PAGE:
As we hurtle towards the new millennium, religious sensibilities are once again enlisting the arts – and music in particular – as essential allies. Einojuhani Rautavaara’s contribution was sparked off by a seminal childhood experience, and although grounded in the faith of the Finnish Orthodox Church, Vigilia somehow manages to excavate a spiritual path beyond the confines of denominational dogma. Rautavaara’s delicious blend of ancient and modern modes is pointedly exemplified in the “First Katisma” (track 3), where soprano and contralto, then tenor and baritone, proclaim “Blessed is the man that walketh not in the counsel of the ungodly”. There, the harmonic drift is decidedly ‘post-renaissance’, whereas the “Alleluias” that follow update to ‘post-romantic’ and the subsequent assurance that “the Lord knoweth the way of the righteous” brings us on line with the wistful, nature-loving Rautavaara of the Seventh Symphony and Cantus arcticus. The a cappella Vigilia was a joint commission from the Helsinki Festival and the Finnish Orthodox Church; the original Evening and Morning Services date from 1971 and 1972, respectively, with this concert version following on later. Possible influences include Bartok, Stravinsky and Messiaen, though early music is a more palpable prompt and Rautavaara himself is always the leading voice.
Rautavaara’s employment, or rather absorption, of ancient modes runs roughly parallel with Steve Reich’s in works such as Tehillim and Proverb, though by contrast with Reich, harmonic colouring takes its lead from poetic imagery rather than from the sounds of specific words. Take, for example, the crescendoing arrival of the “Psalm of Invocation” (track 4), haunting but propulsive and vividly expressive of religious entreaty; or the “Sticheron of Invocation” that follows (track 5 – the text deals with the lust surrounding John the Baptist’s gruesome execution), where the sopranos intone wailing downward glissandos (“a traditional feature of the ancient Byzantine liturgy”, Rautavaara tells us) and bass Jyrki Korhonen exhibits his spectacular vocal range. “Lord, have mercy” (track 10) descends in gentle clusters; Jesus’s Ascension from the cross (track 11) is related by Korhonen on a wide upward glissando with dramatic choral declamations of redemption, and the “Troparion” (track 12) opens to a euphonious “Amen” and a whispered celebration of the Mother of God.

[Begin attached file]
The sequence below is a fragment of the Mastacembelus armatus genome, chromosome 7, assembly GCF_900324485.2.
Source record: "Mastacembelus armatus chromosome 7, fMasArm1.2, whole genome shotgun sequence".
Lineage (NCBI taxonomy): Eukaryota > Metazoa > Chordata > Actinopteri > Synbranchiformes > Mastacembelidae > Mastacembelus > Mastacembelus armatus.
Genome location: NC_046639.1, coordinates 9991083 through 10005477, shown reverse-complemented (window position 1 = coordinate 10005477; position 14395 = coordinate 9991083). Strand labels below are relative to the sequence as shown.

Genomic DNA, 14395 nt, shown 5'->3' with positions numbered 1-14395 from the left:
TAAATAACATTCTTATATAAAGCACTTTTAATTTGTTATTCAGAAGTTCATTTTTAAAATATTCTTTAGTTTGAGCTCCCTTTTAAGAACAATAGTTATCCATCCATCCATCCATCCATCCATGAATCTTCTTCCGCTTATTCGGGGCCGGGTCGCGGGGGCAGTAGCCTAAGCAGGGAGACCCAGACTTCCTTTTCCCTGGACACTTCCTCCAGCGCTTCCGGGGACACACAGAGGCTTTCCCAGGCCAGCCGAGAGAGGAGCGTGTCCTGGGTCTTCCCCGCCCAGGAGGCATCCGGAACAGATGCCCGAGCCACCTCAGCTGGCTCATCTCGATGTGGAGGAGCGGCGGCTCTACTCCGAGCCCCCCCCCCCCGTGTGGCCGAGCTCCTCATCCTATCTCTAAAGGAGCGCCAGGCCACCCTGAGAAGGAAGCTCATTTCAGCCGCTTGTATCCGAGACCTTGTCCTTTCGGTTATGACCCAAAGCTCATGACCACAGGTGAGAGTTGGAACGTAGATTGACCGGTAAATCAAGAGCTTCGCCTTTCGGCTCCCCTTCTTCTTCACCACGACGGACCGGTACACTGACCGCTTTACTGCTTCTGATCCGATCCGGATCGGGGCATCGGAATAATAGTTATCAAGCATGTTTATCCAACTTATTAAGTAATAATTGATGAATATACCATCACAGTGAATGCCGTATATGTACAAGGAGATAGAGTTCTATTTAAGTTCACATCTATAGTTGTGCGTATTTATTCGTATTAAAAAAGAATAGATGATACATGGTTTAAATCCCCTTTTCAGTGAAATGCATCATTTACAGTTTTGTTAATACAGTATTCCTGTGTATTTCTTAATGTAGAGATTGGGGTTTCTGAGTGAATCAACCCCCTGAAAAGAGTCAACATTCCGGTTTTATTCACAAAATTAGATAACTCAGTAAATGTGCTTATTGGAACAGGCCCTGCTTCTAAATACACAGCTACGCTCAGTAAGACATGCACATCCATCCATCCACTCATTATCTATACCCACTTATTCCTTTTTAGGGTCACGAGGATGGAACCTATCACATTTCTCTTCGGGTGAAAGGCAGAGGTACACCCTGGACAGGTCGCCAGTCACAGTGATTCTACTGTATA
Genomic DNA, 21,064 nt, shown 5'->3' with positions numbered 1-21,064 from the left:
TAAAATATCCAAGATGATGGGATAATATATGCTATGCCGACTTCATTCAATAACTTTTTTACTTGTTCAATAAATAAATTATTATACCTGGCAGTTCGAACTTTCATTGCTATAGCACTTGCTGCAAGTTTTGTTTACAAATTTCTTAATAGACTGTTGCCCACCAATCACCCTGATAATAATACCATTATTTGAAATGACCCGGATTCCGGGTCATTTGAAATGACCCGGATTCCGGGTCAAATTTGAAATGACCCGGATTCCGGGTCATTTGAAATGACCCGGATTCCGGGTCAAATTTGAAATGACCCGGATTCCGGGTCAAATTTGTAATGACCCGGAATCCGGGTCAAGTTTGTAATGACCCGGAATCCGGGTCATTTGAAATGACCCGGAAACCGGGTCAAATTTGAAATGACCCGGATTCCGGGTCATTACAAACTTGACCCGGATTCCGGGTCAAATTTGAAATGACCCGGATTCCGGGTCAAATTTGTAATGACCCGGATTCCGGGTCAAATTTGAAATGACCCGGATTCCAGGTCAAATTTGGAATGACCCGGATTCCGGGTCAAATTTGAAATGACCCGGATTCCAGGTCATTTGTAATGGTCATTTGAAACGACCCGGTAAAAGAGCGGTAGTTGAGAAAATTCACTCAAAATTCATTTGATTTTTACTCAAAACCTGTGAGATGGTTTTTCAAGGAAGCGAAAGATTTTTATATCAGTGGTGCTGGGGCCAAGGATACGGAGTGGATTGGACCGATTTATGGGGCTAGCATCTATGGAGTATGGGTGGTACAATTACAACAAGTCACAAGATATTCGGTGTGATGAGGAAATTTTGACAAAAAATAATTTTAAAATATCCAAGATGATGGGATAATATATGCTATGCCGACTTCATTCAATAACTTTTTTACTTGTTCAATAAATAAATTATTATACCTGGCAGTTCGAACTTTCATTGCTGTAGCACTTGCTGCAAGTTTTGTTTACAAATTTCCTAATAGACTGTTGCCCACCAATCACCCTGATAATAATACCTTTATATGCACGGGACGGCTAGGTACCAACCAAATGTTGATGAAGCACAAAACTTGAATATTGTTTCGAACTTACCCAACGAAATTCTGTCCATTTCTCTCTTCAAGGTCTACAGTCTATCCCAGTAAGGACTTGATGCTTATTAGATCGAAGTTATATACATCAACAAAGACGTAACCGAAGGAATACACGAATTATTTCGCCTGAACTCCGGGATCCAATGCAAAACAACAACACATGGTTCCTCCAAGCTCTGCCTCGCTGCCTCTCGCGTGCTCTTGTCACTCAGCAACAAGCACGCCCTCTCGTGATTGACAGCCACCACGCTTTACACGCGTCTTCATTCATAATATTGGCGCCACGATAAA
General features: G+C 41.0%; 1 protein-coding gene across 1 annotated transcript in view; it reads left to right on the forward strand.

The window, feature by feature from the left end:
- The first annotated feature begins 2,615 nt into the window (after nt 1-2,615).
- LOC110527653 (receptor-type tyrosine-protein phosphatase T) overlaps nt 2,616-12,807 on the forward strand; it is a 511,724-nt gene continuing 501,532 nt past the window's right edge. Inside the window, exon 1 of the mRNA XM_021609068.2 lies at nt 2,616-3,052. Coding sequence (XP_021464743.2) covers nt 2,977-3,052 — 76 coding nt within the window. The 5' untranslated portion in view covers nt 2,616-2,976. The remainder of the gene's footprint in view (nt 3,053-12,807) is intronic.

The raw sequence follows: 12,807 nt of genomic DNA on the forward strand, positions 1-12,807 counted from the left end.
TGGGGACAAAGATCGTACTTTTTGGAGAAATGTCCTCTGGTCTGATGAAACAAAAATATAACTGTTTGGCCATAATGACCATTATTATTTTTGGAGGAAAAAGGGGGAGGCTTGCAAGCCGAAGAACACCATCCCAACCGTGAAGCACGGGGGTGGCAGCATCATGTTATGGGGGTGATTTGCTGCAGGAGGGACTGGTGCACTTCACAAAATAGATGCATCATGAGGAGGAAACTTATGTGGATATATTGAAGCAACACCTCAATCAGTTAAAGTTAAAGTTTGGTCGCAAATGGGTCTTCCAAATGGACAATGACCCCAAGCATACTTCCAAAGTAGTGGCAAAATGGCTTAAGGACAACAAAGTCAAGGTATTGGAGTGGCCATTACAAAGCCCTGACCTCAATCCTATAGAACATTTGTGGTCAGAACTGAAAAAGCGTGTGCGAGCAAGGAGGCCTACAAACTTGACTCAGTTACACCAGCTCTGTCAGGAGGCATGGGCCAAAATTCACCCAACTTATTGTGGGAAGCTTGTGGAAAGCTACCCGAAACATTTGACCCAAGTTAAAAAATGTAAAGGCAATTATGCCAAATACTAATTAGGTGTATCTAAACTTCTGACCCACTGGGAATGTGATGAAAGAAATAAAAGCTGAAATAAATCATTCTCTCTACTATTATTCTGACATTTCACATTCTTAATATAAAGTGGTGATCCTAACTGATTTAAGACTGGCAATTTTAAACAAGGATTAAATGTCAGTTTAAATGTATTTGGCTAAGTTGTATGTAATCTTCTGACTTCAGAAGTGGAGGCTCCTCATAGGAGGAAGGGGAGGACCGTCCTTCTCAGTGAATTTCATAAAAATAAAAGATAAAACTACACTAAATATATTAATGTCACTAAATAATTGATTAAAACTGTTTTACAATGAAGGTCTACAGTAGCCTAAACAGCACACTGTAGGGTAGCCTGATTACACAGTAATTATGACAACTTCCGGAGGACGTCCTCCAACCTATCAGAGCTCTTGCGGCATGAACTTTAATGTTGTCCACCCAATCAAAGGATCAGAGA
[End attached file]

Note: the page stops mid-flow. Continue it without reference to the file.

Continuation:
The “Troparion of the Feast” (track 13) has the conversational manner of folk music; the otherwise quiet-voiced “Troparion of the Resurrection” (track 19) climaxes to the exultant affirmation “He is risen from the tomb” (2'17'') and the “Final Blessing” that closes both the Vespers and Matins (tracks 14 and 34, respectively) recalls Vaughan Williams. Vigilia uses variation technique to impressive effect; it is a refreshingly open-hearted piece, one that – whether sombre or celebratory, traditional or innovative – grants ritual narrative a vibrant voice and should earn its composer wide-scale recognition. If you want to ‘dip your toe’, then play track 3 first. The performance is beautifully sung and the recording bold and realistic.'